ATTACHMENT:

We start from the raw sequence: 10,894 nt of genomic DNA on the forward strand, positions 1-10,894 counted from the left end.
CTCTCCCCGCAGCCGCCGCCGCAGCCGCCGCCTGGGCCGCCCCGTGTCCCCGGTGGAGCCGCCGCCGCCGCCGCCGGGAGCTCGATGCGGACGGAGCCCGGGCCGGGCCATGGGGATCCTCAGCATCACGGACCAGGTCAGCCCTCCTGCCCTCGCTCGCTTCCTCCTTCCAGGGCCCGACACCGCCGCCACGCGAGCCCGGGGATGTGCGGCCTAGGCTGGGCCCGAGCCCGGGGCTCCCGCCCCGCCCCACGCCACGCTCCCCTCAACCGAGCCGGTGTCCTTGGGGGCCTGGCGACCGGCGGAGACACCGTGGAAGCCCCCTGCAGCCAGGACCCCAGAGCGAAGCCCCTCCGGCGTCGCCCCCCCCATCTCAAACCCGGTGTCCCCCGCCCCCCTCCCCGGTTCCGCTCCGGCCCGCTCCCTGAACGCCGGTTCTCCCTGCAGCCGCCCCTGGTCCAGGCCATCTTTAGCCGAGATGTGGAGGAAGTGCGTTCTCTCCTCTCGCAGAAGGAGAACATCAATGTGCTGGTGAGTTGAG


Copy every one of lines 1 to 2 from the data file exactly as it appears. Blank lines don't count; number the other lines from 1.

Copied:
We start from the raw sequence: 10,894 nt of genomic DNA on the forward strand, positions 1-10,894 counted from the left end.
CTCTCCCCGCAGCCGCCGCCGCAGCCGCCGCCTGGGCCGCCCCGTGTCCCCGGTGGAGCCGCCGCCGCCGCCGCCGGGAGCTCGATGCGGACGGAGCCCGGGCCGGGCCATGGGGATCCTCAGCATCACGGACCAGGTCAGCCCTCCTGCCCTCGCTCGCTTCCTCCTTCCAGGGCCCGACACCGCCGCCACGCGAGCCCGGGGATGTGCGGCCTAGGCTGGGCCCGAGCCCGGGGCTCCCGCCCCGCCCCACGCCACGCTCCCCTCAACCGAGCCGGTGTCCTTGGGGGCCTGGCGACCGGCGGAGACACCGTGGAAGCCCCCTGCAGCCAGGACCCCAGAGCGAAGCCCCTCCGGCGTCGCCCCCCCCATCTCAAACCCGGTGTCCCCCGCCCCCCTCCCCGGTTCCGCTCCGGCCCGCTCCCTGAACGCCGGTTCTCCCTGCAGCCGCCCCTGGTCCAGGCCATCTTTAGCCGAGATGTGGAGGAAGTGCGTTCTCTCCTCTCGCAGAAGGAGAACATCAATGTGCTGGTGAGTTGAG